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Hospital Infection Rates in St Elsewhere

In: Science

Submitted By mbettridge
Words 5937
Pages 24
Methods
Design and setting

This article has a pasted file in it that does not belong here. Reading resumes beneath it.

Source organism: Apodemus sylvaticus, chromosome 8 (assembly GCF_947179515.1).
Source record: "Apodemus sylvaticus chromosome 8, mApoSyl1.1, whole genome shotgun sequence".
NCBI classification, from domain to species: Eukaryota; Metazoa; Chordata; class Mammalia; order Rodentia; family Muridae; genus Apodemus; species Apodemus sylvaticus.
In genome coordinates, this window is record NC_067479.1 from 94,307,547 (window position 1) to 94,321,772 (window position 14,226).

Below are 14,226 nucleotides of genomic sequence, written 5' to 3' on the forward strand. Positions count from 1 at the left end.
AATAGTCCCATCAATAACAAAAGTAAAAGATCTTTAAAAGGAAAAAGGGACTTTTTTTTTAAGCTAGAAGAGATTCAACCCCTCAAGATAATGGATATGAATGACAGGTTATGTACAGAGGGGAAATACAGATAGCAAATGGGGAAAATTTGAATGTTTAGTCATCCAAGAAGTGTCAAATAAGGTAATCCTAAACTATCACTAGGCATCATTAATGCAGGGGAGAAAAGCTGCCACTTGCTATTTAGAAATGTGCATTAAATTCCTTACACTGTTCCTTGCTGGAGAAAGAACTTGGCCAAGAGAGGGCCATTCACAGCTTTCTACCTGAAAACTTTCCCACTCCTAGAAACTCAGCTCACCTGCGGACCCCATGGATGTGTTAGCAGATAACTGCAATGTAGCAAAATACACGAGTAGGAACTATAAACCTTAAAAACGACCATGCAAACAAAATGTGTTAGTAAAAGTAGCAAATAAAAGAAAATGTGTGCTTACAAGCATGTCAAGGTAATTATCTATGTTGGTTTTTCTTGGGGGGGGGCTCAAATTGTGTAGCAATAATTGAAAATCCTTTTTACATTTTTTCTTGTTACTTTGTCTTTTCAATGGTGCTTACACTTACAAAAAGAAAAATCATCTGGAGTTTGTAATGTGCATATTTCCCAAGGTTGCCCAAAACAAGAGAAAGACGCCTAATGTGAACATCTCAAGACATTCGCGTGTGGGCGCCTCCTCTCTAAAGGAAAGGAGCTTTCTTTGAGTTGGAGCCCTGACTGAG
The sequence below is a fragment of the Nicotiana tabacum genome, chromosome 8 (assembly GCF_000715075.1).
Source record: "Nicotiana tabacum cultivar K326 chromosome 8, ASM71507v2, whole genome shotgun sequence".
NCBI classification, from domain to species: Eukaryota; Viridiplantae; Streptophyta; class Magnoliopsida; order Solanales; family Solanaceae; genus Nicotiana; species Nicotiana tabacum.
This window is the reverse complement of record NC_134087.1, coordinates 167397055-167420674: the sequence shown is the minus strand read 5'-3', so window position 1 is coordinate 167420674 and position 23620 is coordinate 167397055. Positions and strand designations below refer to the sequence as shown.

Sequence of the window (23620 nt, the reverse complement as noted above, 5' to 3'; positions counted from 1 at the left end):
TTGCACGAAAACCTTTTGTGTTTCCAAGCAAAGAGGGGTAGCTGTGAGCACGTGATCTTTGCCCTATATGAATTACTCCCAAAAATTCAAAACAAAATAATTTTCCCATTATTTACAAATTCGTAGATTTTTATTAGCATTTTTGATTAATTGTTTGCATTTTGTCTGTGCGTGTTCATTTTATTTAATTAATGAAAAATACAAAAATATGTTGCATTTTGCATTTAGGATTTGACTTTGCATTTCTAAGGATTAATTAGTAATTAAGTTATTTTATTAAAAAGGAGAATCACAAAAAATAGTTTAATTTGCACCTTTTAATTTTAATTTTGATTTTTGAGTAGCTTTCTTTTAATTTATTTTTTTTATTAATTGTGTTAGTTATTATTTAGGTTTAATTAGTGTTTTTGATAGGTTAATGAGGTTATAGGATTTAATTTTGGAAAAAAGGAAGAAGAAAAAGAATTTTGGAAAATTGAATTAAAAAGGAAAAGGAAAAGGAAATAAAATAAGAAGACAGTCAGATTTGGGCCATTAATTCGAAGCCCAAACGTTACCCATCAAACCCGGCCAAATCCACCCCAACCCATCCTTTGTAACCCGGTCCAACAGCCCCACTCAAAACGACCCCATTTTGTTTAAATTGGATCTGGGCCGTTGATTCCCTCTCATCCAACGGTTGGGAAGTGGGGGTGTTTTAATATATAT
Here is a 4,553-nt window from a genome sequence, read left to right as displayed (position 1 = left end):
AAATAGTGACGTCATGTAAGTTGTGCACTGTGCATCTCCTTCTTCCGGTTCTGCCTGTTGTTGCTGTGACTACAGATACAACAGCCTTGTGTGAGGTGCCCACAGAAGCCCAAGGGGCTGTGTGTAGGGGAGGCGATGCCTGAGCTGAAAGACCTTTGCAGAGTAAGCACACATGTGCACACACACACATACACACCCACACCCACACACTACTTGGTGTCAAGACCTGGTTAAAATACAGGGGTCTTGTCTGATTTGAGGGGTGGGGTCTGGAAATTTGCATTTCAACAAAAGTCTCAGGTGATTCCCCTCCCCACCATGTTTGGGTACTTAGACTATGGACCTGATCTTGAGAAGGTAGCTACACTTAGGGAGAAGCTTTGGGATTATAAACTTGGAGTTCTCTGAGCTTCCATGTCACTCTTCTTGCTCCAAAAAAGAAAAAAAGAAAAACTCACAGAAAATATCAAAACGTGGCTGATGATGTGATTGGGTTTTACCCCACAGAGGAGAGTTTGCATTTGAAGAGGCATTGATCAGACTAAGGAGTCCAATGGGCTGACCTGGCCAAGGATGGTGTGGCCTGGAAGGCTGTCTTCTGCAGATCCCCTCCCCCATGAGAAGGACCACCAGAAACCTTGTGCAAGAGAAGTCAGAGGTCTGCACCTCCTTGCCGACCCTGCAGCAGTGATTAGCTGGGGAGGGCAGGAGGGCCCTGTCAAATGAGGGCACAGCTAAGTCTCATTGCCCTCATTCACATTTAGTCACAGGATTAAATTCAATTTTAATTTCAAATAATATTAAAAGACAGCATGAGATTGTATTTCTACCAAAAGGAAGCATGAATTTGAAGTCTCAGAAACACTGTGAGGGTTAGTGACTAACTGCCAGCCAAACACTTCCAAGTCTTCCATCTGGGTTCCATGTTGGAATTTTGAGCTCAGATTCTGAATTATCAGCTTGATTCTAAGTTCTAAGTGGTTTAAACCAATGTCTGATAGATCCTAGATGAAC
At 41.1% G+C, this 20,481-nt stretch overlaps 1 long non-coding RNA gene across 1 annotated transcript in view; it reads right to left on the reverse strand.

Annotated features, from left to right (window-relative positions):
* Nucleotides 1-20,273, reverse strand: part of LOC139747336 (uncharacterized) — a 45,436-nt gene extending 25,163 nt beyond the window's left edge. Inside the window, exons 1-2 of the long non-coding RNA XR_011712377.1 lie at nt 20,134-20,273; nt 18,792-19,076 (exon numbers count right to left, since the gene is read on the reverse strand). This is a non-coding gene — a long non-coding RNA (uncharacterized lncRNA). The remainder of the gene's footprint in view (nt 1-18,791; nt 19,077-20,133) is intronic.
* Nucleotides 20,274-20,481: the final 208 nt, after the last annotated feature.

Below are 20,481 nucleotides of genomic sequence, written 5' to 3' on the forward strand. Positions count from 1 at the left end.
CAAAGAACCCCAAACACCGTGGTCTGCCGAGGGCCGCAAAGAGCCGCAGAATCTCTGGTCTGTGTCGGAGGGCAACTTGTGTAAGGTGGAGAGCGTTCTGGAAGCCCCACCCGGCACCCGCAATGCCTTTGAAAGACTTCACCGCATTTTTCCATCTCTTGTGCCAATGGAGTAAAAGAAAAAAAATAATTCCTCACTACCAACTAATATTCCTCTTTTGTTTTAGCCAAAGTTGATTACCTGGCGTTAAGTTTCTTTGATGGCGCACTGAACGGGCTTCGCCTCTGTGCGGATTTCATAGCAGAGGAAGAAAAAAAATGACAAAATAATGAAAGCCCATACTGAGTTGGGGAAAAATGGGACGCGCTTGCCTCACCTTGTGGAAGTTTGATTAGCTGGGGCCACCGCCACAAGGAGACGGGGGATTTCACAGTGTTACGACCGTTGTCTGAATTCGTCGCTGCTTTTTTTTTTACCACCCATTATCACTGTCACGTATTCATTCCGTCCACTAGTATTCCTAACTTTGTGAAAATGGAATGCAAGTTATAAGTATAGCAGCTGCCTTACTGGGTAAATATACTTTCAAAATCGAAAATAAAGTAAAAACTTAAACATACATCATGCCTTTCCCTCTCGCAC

We performed a longitudinal retrospective patient record review study in 21 randomly sampled hospitals in 2004, and 20 in 2008 out of the total of 93 Dutch hospitals. Eight hospitals were studied in both years. Both samples were stratified for hospital type, university, tertiary teaching and general hospitals, and a proper representation of both urban and rural settings in the samples were verified. Tertiary teaching hospitals in The Netherlands provide specialised care and train doctors. The level of care given is between that given in a university hospital and in a general hospital. Generally speaking, university hospitals and, to some extent, tertiary teaching hospitals tend to treat more complex patients with more complex care. To be eligible, hospitals had to have at least 200 beds and an intensive care unit. In each hospital, 400 patient admissions were randomly selected in 2004, and 200 in 2008. Fifty percent of the records were of patients who were discharged from the hospital after a stay of at least 24 h. The other 50% were of patients who died in hospital. These patients were sampled from all inpatient deaths, regardless of their length of stay. We did not exclude patients admitted with an explicitly palliative care plan; this information was noted down and taken into account during the review process. During analysis, overall AE rates were corrected for the oversampling of deceased patients, because in our sample, 50% of the patients were inpatient deaths, and in reality 3%. In the results, we weight our 50% back to the actual 3%, so the presented results are a representation of the total hospital population of discharged and deceased patients. We followed the same procedure for the distribution of types of hospitals. Patients admitted to the psychiatry department, obstetrics and children under 1 year of age were excluded. The...

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